Indo is back!!

sidvicious

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bhodges82

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Gas prices never came down after Katrina, insurance rates never came down with trump, they know how much we are willing to pay so they will charge that price. Once the price goes up, it never comes down.
 

popsbjd

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Not going to free fall. But it’s hopefully a road back to more reasonably priced euphyilla. Funny how nobody liked it until the ban. And now everyone wants it and it caused prices to skyrocket. Happy to say I didn’t buy a single piece of it during the ban!
I'm right there with you. I bought a gold torch from Shac at the expo before the ban when into effect for $40 (unfortunately, it died). I like the looks of the dragon souls and whatever else but I'm not paying $300-400 per head for a torch. Hopefully the prices come down some but like @godawgs24 said that won't happen until supply exceeds demand, and I don't see that happening anytime soon.
 

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In theory price should come down. Increasing Qs while Qd remains constant should yield a decrease in price in this situation, but until supply exceeds quantity demanded, don't expect to see prices getting lower. This will be a gradual process over months to years most likely, considering the way prices move so slowly in this hobby.

Source: I have a degree in economics :(
 

anit77

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Gas prices never came down after Katrina, insurance rates never came down with trump, they know how much we are willing to pay so they will charge that price. Once the price goes up, it never comes down.
Gas prices aren't $1.50 a gallon now like they were in the early 2000's. They're also not $4 to $5 like they were in 07' 08' either.

Like Ben said, once stock levels are higher than demand the price will start falling. But It's not going to happen over night and may never get down to where they were before the ban, they will fall though.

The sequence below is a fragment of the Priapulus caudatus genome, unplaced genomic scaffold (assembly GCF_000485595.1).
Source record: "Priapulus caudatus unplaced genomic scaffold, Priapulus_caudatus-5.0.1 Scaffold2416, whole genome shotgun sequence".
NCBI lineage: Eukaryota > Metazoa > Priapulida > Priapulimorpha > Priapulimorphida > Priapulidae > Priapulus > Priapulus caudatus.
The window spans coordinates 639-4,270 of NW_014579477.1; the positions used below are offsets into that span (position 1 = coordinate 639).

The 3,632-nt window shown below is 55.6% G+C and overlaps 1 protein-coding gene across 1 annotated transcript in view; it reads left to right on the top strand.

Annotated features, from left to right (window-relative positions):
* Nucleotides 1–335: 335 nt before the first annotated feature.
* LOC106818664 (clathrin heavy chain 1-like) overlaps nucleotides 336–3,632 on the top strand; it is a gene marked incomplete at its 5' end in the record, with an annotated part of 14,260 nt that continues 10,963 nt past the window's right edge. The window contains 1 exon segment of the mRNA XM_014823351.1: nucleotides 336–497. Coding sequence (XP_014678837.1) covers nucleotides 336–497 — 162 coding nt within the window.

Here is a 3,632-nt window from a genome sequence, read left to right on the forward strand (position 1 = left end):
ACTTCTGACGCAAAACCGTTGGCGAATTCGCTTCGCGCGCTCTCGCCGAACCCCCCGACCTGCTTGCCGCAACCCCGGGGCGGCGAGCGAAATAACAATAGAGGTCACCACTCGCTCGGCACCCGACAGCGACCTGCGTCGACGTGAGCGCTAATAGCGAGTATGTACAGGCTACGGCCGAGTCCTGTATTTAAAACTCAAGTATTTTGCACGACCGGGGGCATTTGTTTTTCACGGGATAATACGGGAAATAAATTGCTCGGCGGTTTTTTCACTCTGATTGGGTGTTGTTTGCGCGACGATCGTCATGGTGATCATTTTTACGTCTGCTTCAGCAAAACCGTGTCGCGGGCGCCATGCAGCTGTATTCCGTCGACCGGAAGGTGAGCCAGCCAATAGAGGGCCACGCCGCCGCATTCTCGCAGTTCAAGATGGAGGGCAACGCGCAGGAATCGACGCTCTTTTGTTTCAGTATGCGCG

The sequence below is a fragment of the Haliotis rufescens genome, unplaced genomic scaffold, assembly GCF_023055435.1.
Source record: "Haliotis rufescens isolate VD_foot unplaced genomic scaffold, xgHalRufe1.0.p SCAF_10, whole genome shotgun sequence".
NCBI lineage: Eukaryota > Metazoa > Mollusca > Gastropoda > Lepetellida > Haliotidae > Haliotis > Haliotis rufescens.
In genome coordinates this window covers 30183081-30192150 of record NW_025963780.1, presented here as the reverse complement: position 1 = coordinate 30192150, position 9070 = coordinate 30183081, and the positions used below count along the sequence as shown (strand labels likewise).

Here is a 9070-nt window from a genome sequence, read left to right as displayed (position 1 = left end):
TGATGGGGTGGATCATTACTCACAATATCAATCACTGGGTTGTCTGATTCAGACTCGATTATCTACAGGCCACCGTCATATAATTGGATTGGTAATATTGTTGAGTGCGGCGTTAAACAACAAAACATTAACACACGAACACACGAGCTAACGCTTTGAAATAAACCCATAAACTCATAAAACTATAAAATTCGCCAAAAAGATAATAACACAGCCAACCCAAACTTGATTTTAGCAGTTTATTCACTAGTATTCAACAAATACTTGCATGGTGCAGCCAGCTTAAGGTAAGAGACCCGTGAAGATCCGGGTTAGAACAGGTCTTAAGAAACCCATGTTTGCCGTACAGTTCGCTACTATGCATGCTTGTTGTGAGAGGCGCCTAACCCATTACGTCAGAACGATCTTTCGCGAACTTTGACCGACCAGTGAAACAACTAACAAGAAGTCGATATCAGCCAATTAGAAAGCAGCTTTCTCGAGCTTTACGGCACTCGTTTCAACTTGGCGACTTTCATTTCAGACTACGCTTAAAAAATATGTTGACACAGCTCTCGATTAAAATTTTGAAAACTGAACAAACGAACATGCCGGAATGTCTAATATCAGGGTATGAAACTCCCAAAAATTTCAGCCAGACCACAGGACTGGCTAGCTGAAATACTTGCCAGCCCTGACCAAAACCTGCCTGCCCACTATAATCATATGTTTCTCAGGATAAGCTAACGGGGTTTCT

sidvicious

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My hope is the market becomes saturated with new product and the demand won’t be there causing a surplus in supply which in return drops the cost. Basic economics 101. Though that hope may be diminishing a bit after reading into this stuff further what’s going on, seems to still be quite a lot of red tape/regulations which only hurts the consumer in the end IMO. Plus, this is only for farmed corals. The good news is that these farmers have done nothing but propagate these last two years and their supply should be absolutely abundant. The ban is still in effect for wild indo corals which I do see being lifted once this has a few months to pass with shipments being shipped all over the world. Gold torch prices in particular were getting completely out of hand and knock on wood they get back to reality.
 

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In theory price should come down. Increasing Qs while Qd remains constant should yield a decrease in price in this situation, but until supply exceeds quantity demanded, don't expect to see prices getting lower. This will be a gradual process over months to years most likely, considering the way prices move so slowly in this hobby.

Source: I have a degree in economics :(
I wanted to say this; but just didn’t want to type it all out. Lol

The comparison with gas prices has also been mentioned a couple times, but there’s an important difference between corals and fuel. Corals have plentiful and affordable substitutes. Whereas gasoline doesn’t, so gas demand is relatively constant by comparison; if glass prices increase by 10%, you’re probably still going to buy the same amount of gas. This gives less incentives for fuel suppliers to drop prices. As such, I expect coral prices to drop more, by comparison... (note: I’m also not stating they will return to previous rates)
 

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I wanted to say this; but just didn’t want to type it all out. Lol

The comparison with gas prices has also been mentioned a couple times, but there’s an important difference between corals and fuel. Corals have plentiful and affordable substitutes. Whereas gasoline doesn’t, so gas demand is relatively constant by comparison; if glass prices increase by 10%, you’re probably still going to buy the same amount of gas. This gives less incentives for fuel suppliers to drop prices. As such, I expect coral prices to drop more, by comparison.